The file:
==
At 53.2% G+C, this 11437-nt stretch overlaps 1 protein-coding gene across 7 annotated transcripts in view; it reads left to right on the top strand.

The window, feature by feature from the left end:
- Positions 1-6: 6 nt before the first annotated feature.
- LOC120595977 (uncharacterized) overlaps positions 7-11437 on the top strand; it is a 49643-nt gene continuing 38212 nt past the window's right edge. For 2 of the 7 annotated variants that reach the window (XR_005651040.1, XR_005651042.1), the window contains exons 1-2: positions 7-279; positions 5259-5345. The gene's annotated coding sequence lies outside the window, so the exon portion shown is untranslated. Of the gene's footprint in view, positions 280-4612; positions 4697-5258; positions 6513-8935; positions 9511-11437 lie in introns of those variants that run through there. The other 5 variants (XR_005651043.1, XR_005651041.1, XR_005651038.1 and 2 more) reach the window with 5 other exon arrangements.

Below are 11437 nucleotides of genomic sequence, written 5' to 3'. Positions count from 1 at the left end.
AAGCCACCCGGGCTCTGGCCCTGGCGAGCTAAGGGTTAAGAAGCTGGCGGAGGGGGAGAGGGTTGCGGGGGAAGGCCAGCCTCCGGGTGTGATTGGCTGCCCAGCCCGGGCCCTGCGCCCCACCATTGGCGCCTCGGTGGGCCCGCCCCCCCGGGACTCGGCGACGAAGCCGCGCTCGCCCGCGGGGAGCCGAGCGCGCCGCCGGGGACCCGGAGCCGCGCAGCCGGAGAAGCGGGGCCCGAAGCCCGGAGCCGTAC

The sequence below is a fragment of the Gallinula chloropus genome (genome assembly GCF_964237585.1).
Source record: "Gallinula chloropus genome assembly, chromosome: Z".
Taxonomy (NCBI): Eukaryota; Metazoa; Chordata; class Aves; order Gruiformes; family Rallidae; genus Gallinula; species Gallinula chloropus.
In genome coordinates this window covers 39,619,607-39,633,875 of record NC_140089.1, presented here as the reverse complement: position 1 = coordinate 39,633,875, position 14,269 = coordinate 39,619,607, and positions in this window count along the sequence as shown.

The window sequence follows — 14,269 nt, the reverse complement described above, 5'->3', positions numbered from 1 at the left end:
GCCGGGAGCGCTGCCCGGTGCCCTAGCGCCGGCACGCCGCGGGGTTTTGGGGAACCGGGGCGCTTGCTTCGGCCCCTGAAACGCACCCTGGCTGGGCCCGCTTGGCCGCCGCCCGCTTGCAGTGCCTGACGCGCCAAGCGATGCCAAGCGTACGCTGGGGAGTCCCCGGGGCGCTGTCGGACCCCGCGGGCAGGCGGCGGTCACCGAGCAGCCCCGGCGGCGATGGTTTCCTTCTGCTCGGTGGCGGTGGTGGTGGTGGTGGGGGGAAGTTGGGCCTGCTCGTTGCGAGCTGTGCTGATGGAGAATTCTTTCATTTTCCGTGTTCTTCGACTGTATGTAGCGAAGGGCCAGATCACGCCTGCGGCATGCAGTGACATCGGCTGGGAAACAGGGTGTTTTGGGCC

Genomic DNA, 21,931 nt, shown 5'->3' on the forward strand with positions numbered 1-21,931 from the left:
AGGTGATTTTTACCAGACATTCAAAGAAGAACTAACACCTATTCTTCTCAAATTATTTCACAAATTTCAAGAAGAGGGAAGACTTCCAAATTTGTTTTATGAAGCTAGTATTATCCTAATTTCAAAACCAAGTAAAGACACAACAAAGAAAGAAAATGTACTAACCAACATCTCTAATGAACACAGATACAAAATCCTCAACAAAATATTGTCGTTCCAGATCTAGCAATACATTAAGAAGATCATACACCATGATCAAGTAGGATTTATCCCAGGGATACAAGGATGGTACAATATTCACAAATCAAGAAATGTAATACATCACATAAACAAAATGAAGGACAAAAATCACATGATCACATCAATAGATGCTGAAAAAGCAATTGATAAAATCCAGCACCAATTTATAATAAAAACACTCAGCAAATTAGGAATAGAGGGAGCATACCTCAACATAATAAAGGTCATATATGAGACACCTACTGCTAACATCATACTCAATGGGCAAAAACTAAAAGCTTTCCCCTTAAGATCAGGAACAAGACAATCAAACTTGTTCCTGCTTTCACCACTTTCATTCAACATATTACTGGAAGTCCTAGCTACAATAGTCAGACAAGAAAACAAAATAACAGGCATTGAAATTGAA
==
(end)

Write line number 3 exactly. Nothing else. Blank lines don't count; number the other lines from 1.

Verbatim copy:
- Positions 1-6: 6 nt before the first annotated feature.